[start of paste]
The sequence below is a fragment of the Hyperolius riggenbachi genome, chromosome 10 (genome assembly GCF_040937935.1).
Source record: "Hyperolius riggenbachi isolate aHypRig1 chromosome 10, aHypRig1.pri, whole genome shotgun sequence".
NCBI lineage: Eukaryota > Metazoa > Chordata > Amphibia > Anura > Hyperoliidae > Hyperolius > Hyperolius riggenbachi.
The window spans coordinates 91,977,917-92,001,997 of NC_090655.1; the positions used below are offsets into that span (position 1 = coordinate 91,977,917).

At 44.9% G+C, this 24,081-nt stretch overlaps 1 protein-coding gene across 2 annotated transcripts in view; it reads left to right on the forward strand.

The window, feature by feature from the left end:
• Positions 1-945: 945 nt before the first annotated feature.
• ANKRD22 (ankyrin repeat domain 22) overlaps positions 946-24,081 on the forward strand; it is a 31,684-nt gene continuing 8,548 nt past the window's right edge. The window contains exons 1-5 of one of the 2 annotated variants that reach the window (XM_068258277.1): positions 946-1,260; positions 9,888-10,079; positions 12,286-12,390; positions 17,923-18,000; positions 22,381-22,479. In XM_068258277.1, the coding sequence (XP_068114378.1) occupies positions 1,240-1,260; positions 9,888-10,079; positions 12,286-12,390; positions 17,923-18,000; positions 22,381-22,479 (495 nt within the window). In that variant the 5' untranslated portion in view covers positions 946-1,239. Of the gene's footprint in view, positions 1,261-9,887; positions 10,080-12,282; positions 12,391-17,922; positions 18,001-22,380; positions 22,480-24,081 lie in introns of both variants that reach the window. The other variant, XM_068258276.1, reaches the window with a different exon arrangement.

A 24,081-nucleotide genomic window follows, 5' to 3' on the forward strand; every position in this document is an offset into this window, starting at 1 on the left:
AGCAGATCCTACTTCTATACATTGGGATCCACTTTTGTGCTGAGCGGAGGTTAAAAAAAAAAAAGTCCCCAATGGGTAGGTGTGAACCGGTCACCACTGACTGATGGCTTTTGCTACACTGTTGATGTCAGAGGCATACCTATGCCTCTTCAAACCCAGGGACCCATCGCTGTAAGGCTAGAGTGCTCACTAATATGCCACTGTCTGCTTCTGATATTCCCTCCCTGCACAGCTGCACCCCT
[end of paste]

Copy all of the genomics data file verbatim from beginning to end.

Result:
The sequence below is a fragment of the Hyperolius riggenbachi genome, chromosome 10 (genome assembly GCF_040937935.1).
Source record: "Hyperolius riggenbachi isolate aHypRig1 chromosome 10, aHypRig1.pri, whole genome shotgun sequence".
NCBI lineage: Eukaryota > Metazoa > Chordata > Amphibia > Anura > Hyperoliidae > Hyperolius > Hyperolius riggenbachi.
The window spans coordinates 91,977,917-92,001,997 of NC_090655.1; the positions used below are offsets into that span (position 1 = coordinate 91,977,917).

At 44.9% G+C, this 24,081-nt stretch overlaps 1 protein-coding gene across 2 annotated transcripts in view; it reads left to right on the forward strand.

The window, feature by feature from the left end:
• Positions 1-945: 945 nt before the first annotated feature.
• ANKRD22 (ankyrin repeat domain 22) overlaps positions 946-24,081 on the forward strand; it is a 31,684-nt gene continuing 8,548 nt past the window's right edge. The window contains exons 1-5 of one of the 2 annotated variants that reach the window (XM_068258277.1): positions 946-1,260; positions 9,888-10,079; positions 12,286-12,390; positions 17,923-18,000; positions 22,381-22,479. In XM_068258277.1, the coding sequence (XP_068114378.1) occupies positions 1,240-1,260; positions 9,888-10,079; positions 12,286-12,390; positions 17,923-18,000; positions 22,381-22,479 (495 nt within the window). In that variant the 5' untranslated portion in view covers positions 946-1,239. Of the gene's footprint in view, positions 1,261-9,887; positions 10,080-12,282; positions 12,391-17,922; positions 18,001-22,380; positions 22,480-24,081 lie in introns of both variants that reach the window. The other variant, XM_068258276.1, reaches the window with a different exon arrangement.

A 24,081-nucleotide genomic window follows, 5' to 3' on the forward strand; every position in this document is an offset into this window, starting at 1 on the left:
AGCAGATCCTACTTCTATACATTGGGATCCACTTTTGTGCTGAGCGGAGGTTAAAAAAAAAAAAGTCCCCAATGGGTAGGTGTGAACCGGTCACCACTGACTGATGGCTTTTGCTACACTGTTGATGTCAGAGGCATACCTATGCCTCTTCAAACCCAGGGACCCATCGCTGTAAGGCTAGAGTGCTCACTAATATGCCACTGTCTGCTTCTGATATTCCCTCCCTGCACAGCTGCACCCCT